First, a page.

• Principal office address
  • Return address for the filing
  • Executor information and signature

Your Articles of Organization can be filed online for an additional online filing fee of $20 with the Washington Secretary of State Corporations and Charities Division, you can mail them to the Office of the Secretary of State, or you can have Incfile do it on your behalf. The Washington LLC filing fee is $180.

File by Mail

Washington Secretary of State
Corporations and Charities Division
801 Capitol Way S
Olympia, WA 98501-1226

You only need to file your Articles of Organization once, but every year after, you must file an annual report. The fee for this, set by the Washington SOS, is $60. Incfile can either remind you to do it, or we can do it for you.

Let Incfile Handle All the Paperwork for You for $0 + the Washington State Fee

What are the fees and requirements to form a business in Washington?

State Fee State Filing Time Expedited Filing Time
$200* 3 Weeks 5 Business Days
State Fee $200*
State Filing Time 3 Weeks
Expedited Filing Time 5 Business Days

*includes $20 online filing fee

Annual Report

Frequency

Annually

Due Date

Last day of anniversary month of organization or qualification

Filing Fee

$60

5

Get an Employer Identification Number (EIN) from the Internal Revenue Service

You’ll need an EIN to identify your business to the IRS. You use this number when filing and paying taxes or when submitting payroll information and payments for your employees. An EIN is also required to open a business bank account. You can obtain one directly from the IRS, or Incfile can get one for you as part of the Washington LLC formation process.

6

Create an Operating Agreement

An LLC Operating Agreement details how decisions will be made, how the business is divided among members and what will happen if a member leaves the company. Think of it as a kind of “instruction manual” that explains the inner workings of your business.

Some states require that a company have this document in place. You're not legally required to have a Washington LLC Operating Agreement, but it’s a good idea to have one nonetheless.

Receive a personalized Operating Agreement when you select Incfile’s Gold or Platinum package

Other Washington LLC Types

Professional LLC

Different from professional corporations, Professional Limited Liability Companies (PLLCs) typically have licensing requirements applicable to certain fields, such as law and medicine.

In order to form a Washington PLLC, you need to:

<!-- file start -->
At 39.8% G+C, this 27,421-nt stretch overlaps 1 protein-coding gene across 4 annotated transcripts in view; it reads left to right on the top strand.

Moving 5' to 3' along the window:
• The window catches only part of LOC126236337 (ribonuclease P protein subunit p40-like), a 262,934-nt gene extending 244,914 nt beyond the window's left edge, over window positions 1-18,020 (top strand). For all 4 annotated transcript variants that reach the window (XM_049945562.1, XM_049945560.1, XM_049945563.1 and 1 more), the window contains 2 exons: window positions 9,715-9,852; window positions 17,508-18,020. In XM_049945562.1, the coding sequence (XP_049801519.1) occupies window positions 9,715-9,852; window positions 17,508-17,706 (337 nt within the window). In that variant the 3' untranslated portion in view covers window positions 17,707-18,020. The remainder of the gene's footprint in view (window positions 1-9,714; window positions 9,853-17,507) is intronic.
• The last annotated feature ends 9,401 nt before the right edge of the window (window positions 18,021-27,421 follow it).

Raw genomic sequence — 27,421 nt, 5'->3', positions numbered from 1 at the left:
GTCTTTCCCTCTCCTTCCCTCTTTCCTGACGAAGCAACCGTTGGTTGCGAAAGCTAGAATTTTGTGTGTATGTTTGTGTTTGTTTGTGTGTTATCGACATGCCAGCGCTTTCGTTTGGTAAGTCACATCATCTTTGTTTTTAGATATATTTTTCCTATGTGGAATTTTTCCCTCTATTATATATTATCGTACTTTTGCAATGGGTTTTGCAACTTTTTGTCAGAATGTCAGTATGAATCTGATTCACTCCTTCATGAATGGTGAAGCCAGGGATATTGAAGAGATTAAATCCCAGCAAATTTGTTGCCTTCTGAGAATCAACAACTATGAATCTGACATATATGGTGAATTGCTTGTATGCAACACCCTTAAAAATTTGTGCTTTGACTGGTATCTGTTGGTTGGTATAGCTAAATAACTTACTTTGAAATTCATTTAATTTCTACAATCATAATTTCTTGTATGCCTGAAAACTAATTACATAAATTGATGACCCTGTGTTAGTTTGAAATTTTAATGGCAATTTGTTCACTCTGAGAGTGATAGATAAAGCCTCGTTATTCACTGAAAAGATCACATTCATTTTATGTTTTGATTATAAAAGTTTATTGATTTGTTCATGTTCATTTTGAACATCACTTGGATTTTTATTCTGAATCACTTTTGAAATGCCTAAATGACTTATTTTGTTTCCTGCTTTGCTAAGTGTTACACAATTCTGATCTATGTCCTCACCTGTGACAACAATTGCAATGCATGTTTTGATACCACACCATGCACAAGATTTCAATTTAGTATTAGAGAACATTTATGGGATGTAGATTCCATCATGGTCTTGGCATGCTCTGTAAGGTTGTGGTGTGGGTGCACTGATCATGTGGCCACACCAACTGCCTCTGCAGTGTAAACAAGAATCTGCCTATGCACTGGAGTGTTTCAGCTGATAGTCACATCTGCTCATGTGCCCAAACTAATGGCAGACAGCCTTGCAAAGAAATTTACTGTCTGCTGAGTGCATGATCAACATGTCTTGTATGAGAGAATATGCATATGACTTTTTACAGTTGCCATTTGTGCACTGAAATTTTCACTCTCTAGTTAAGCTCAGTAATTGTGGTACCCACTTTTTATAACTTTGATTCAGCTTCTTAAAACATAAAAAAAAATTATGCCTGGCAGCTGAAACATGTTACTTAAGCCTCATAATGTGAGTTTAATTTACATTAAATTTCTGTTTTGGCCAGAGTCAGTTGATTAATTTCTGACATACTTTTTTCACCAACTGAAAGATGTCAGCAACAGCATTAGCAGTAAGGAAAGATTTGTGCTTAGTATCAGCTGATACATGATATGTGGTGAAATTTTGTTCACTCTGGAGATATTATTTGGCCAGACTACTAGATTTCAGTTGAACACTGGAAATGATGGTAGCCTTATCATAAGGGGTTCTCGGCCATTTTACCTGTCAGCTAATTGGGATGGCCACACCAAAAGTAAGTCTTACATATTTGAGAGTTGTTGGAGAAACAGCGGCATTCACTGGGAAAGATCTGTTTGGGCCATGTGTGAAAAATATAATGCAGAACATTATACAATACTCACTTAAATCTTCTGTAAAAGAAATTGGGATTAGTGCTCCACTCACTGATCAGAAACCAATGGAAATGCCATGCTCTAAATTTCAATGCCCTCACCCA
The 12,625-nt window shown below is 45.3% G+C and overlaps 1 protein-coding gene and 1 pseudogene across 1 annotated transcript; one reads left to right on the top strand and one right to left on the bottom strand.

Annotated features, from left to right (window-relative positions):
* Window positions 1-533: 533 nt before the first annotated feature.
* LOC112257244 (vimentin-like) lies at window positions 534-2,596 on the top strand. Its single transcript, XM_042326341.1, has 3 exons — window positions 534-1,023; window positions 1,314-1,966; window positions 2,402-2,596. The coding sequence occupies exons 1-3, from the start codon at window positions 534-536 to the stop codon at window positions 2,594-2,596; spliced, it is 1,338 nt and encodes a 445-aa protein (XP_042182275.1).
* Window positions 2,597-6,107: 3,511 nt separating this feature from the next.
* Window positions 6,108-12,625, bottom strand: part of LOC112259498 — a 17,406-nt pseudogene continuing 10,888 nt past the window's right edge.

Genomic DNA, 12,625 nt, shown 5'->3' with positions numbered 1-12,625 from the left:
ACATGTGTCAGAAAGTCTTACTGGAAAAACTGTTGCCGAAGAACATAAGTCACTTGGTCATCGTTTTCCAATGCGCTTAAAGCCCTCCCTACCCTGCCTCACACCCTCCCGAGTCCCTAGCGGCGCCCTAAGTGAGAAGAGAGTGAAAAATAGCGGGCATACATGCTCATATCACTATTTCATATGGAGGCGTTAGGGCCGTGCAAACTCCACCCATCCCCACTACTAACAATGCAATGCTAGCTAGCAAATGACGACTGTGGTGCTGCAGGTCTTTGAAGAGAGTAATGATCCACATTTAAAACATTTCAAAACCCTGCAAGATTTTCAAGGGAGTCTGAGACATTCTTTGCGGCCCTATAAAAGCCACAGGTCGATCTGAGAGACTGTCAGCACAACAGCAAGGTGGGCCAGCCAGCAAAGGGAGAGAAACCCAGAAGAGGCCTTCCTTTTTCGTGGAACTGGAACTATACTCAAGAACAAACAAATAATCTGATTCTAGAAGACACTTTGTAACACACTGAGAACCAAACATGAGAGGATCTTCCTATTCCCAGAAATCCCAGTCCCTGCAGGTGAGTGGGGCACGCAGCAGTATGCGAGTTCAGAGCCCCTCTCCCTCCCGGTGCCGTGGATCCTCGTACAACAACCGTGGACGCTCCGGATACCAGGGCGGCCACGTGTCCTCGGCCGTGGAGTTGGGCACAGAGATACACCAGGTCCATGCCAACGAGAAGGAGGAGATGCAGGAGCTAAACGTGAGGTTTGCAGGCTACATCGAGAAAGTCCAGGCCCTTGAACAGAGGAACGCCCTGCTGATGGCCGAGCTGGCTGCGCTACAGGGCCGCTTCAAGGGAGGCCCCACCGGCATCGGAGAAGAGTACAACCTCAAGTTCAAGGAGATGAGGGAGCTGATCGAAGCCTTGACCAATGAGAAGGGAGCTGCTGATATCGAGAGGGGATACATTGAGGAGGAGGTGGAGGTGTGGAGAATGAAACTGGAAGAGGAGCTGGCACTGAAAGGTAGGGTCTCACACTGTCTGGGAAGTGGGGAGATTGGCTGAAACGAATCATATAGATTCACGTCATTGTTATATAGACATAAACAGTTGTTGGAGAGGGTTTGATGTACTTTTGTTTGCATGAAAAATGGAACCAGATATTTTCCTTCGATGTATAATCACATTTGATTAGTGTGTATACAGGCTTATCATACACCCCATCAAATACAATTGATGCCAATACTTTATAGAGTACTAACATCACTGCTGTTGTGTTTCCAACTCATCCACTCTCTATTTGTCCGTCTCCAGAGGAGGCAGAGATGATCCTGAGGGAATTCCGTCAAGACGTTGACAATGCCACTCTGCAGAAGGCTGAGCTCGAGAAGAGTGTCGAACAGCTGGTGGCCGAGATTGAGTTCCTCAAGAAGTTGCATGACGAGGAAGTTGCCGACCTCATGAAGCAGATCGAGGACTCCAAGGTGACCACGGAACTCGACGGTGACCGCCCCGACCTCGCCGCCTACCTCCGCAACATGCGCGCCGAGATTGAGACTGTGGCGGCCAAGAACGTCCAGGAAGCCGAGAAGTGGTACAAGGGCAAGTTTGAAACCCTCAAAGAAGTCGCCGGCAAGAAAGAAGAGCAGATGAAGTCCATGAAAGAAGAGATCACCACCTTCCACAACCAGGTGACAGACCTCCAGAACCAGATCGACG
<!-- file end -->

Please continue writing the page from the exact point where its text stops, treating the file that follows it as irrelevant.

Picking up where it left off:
• have the state license for each professional who will be a member of the PLLC
  • check with the state licensing board for your profession to see if its prior approval is required (and, obtain the necessary documentation showing that approval)
  • file a certificate of formation with the Washington Secretary of State (SOS).

Learn more about PLLC vs. LLC and which one is right for your business.

Foreign LLC

If your business is already operating in another state and expanding to Washington—or vice versa—you’ll need to form a Foreign LLC.

Learn more about Washington Foreign LLC registration.

Helpful Resources from the State of Washington

More Information in This Guide

You’ll find plenty more insight and guidance on the other pages of this guide, including:

How to Name Your Washington LLC

How to search the Washington business registry and find the right name. Includes information on naming rules, trade names, reserving a Washington LLC name and more.

Washington Registered Agents

How to appoint, change and search for Registered Agents. Also includes the rules they’re required to follow.

Washington LLC Fees and Requirements

How to understand the various fees you’ll need to pay and the state and federal requirements you’ll need to meet. Includes details of Employer Identification Numbers (EINs), state and federal business licenses, annual reports and more.

Washington Business Tax Rules

How to understand the various taxes you will need to pay to the state and federal governments. Includes details of state taxes such as sales and income, and federal taxes such as income and self-employment.